• ES 100 Environmental Concerns in Perspective

Cluster A Courses:

• AN 205 Mesoamerican Archaeology
• AN231 Anthropology of Food
• AN 345 Ecological Anthropology
• EC 316 Economics of Development
• EN 229 Environmental Literature
• ES 221 Sustainable Development
• ES 351A Bicycling, Walking & Trails: Sustainable Mobility Solutions
• ES 351A Institutional Action on Climate Change in the U.S.
• GW 210 Ecofeminism, Women & the Environment
• IA 101 Introduction to International Affairs
• MB 351B Business and the Natural Environment
• SO 223S Environmental Sociology

Cluster B1 Courses:

• BI 115H Ecology of Food
• BI 140 Marine Biology
• BI 241 Ecology
• ES 205 Conservation and Use of Forested Landscapes
• ES 351B Urban Ecology
• GE 101 Earth Systems Science
• GE 208 Natural Resources
• GE 304 Geomorphology
• GE 309 Field Techniques

Return to Top

Courses for the old ES Minor (for Class of 2011)

Foundation Courses:

• ES 100 Environmental Concerns in Perspective

Cluster A Courses:

• AN205 Mesoamerican Archaeology
• AN231 Anthropology of Food
• EC 316 Economics of Development
• EN 229 Environmental Literature
• ES 351A Bicycling, Walking & Trails: Sustainable Mobility Solutions
• ES 351A Institutional Action on Climate Change in the U.S.
• GW 210 Ecofeminism, Women & the Environment
• IA 101 Introduction to International Affairs
• MB 351B Business and the Natural Environment
• SO 223S Environmental Sociology

Cluster B1 Courses:

• BI 115H Ecology of Food
• BI 140 Marine Biology
• BI 241 Ecology
• ES 205 Conservation and Use of Forested Landscapes
• ES 351B Urban Ecology
• GE 101 Earth Systems Science
• GE 208 Natural Resources
• GE 304 Geomorphology
• GE 309 Field Techniques

Cluster C Courses:

• AN 345 Ecological Anthropology
• ES 221 Sustainable Development

Note: The ES Program will consider counting one or more Cluster C courses toward your Cluster A requirements. Please consult your advisor and/or the Director of ES if you would like to make a request for substitution.

Return to Top

Special Topics Course Descriptions:

ES 351A Bicycling, Walking & Trails: Sustainable Mobility Solutions
Instructor: J. Olson
To enable students to plan, design, implement and manage systems of non-motorized transportation, particularly the "human powered" modes of bicycling and walking. This course provides students with the professional skills necessary for meeting the changing needs of urban mobility, environment, health and economics. Bicycling and walking are already significant transportation modes in New York State, where more than 7% of commuter trips are made by pedestrians or bicyclists. Throughout the nation roads and trails of many types connect America’s culture, heritage and communities. The course provides an overview of relevant federal legislation as well as global and local trends which indicate the need for creating a more balanced system for all modes of transportation, including walking, bicycling, automobiles, transit and other alternatives. Opportunities for active participation in developing solutions at the community, regional and statewide level will be a part of the learning experience. Prereq. ES 100.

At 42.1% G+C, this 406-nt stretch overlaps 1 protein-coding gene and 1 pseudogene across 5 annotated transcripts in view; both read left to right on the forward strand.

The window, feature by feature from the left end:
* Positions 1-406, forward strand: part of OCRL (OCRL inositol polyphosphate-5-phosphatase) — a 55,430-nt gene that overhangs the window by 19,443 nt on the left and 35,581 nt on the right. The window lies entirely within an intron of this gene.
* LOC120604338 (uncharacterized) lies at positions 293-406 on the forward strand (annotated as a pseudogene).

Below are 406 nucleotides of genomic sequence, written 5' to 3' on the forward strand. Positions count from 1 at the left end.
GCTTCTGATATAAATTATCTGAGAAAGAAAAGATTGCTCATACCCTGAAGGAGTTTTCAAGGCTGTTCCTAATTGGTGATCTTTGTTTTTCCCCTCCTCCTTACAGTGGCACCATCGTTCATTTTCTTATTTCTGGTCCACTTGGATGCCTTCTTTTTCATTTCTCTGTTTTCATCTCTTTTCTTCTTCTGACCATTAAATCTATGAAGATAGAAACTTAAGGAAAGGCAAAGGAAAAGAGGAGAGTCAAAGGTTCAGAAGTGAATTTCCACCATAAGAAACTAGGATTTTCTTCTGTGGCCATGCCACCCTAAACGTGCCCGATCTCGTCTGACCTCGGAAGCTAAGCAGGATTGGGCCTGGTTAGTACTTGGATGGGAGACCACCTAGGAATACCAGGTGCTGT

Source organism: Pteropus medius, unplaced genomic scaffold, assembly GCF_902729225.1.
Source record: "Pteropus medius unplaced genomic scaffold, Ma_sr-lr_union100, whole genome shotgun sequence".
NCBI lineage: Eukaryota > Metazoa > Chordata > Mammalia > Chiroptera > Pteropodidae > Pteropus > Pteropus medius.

ES 351A Institutional Action on Climate Change in the U.S.
Instructor: K. Forbes
The 15th conference of the parties to the United Nations Framework Convention on Climate Change (COP15) did not produce a legally binding international agreement to address climate change. Yet, a variety of actions are being taken around the world. This course will cover actions currently being taken within the U.S. to mitigate climate change by civil society, different levels of government, and business. This course will provide students with a sufficient level of climate change literacy to consider and evaluate existing and emerging solutions. Students will learn to differentiate between solutions that have significant mitigation potential and those that only appear to do so. Besides lectures, the course will incorporate discussions, debates, and guest lectures. Prereq. ES 100.

ES 351B Urban Ecology
Instructor: C. Gibson
An examination of human and natural systems within a unified, interdisciplinary framework. This course will examine the drivers, pattern, process and feedbacks of urbanization. We will explore the consequences of urbanization on ecosystems within cities, the ecological dynamics of the city as an ecosystem, and the interplay of social and environmental systems. Course work will include discussions of primary literature, problem solving scenarios, and field research. Three hours of lecture and three hours of lab weekly. Prerequisites: CH 106, BI 106, and GE 101, or permission of instructor.

MB 351B Business and the Natural Environment
Instructor: J. Kennelly
This case-based course aims to foster awareness, sensitivity and literacy concerning the major forces and challenges bearing upon the intersection of business organizations and the natural environment. It broadly examines and appraises the role of business enterprise in relation to the current (and future) state of the planet. The course begins by reviewing major ecological and socio-economic challenges facing the planet, including population growth, human poverty, climate change, toxic pollution, loss of biodiversity, etc, paying particular attention to the impacts of business enterprise upon each issue. The course then turns to an assessment of sustainable development and biophysically and socially sustainable business practices. The course concludes with a comprehensive assessment of various ways business may become a proactive force in an evolution to global sustainability. Prerequisites: MB 107, EC 103, 104, or permission of instructor.